§ Mr. John Spellar (Warley, West)
I beg to move,That leave be given to bring in a Bill to regulate the system of funding of political parties; and for connected purposes.I introduced a similar Bill in the previous Session. Events since then have made such a Bill even more relevant, especially in view of the excellent work being undertaken by the Home Affairs Select Committee. Much of the material on the subject has been brought together in Martin Linton's recent well-publicised pamphlet for the Institute for Public Policy Research, although I must stress that the Bill is not concerned with the state funding of political parties.
The Bill has three main aims. The first is to prohibit donations by foreign nationals who are not normally resident in this country, and by overseas companies and overseas Governments. The second is to ensure the recording and publication of donations above a certain limit; I suggest about £1,000, but I am not too tight on that. The third is to require political parties to publish income and expenditure accounts, in the way in which companies and trade unions do.
Those objectives should commend themselves beyond the Opposition Benches. We know that many Conservatives are becoming increasingly concerned about the lack of accounts and accountability in their own party. Even the Prime Minister does not seem to be fully informed. When I asked him at Question Time on 19 October about Tory party finances, he said:There are a great many secret sources and they are all cheese and wine parties up and down the country."— [Official Report, 19 October 1993; Vol. 230, c. 144.]There was £440,000 from Asil Nadir and hundreds of thousands, if not millions, from Greek shipowner John Latsis, Hong Kong billionaire Li Ka Shing and fugitive from justice and ex-Nissan boss Octav Botnar. That is a lot of big cheeses, let alone glasses of wine.
Perhaps the Prime Minister thinks that the dinners that he has been persuaded to put on again at No. 10 are just a few chums popping by for a snack. Perhaps his party officers do not tell him how the bite is put on subsequently for party funds. The Bill would help him to know how his party is funded, even if it would not help him to know other matters about his party. After all, his attitude is that we should not ask him because he is only the Prime Minister.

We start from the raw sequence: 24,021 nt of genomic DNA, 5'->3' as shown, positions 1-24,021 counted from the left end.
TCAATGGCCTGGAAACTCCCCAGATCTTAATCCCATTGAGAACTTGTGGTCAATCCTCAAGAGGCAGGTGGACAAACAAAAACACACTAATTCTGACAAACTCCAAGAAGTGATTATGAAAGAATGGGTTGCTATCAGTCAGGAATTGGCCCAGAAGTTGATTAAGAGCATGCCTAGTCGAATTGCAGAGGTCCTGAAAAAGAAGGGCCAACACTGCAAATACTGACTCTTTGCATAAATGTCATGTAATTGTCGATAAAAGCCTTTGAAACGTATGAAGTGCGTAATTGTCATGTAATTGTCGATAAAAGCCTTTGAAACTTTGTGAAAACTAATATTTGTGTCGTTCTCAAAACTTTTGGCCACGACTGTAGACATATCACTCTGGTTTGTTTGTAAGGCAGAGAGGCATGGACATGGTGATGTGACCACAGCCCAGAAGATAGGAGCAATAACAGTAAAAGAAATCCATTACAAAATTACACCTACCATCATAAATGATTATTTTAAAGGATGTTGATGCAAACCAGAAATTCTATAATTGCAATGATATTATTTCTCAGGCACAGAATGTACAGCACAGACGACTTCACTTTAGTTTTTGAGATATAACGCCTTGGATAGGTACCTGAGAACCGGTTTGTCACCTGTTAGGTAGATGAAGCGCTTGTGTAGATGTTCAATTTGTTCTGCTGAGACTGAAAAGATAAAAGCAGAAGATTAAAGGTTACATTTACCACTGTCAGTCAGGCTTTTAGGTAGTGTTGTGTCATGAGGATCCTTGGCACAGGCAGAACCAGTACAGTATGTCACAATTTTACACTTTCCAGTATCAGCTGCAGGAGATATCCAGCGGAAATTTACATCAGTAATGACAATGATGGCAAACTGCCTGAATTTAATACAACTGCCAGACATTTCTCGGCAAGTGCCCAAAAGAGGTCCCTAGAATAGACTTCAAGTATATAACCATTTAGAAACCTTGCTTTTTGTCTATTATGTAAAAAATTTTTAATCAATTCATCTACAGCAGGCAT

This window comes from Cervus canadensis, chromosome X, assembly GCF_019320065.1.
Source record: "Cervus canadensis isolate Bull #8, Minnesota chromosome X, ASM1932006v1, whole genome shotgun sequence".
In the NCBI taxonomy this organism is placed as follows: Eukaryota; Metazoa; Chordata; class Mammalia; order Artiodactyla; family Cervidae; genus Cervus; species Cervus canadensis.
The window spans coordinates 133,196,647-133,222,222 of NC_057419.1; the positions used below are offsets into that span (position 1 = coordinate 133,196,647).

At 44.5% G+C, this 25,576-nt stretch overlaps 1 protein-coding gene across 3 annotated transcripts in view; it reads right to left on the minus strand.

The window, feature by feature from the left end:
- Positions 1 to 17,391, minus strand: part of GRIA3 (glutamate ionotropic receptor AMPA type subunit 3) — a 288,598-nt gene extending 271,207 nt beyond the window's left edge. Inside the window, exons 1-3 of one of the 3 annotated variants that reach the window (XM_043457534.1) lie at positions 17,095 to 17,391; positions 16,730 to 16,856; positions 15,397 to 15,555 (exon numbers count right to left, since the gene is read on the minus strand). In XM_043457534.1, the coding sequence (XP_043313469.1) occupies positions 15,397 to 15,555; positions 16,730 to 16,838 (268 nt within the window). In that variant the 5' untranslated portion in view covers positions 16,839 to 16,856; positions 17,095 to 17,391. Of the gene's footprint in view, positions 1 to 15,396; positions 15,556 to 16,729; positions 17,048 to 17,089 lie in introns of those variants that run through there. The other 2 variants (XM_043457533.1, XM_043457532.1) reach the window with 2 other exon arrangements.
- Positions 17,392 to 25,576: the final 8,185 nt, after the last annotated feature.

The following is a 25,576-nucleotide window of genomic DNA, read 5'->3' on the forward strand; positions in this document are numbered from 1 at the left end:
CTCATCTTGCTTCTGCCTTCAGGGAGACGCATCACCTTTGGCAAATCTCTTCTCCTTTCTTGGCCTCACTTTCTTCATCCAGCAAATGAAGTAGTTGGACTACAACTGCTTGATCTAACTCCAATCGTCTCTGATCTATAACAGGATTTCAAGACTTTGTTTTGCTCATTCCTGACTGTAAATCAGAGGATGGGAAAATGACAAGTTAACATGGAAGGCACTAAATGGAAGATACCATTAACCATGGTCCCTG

The Bill would also help the Tory party to dispel unjustified accusations about its funding. Tories have been very upset recently by the allegations by my hon. Friend the Member for Hammersmith (Mr. Soley) about Saudi funding. Open disclosure would clear that matter up; my proposed ban on foreign funding would have saved them from the embarrassment in the first place. We would not have to concern ourselves with the rumours which were circulating long before the current story on the Malaysian dam that there were payments into Tory party slush funds from Malaysian arms deals. Everything would be there in the open. We would not have to worry about whether funding had come from right-wing foundations in the United States or from the Government of Brunei. Is not it ridiculous that a major political party in this country should be dependent on money from people who cannot even vote in our elections? That is why the United States, Canada and most European countries ban foreign donations; we should follow their example.
766 At one of the famous Downing street dinners, almost half those present benefited from foreign domicile tax status, a nice little loophole that costs ordinary taxpayers £1 billion a year. It makes the United Kingdom one of only four western European countries—I say "countries" in inverted commas because the others are the Channel Islands, Luxembourg and Switzerland—which has that status. The right hon. Member for Kingston upon Thames (Mr. Lamont), as Financial Secretary, initiated a review of that loophole. The initiative was stopped by the then Chanceller of the Exchequer, the present Prime Minister. I am sure that the recipients were grateful. We would like to know how grateful. How many pounds' worth of gratitude did they express?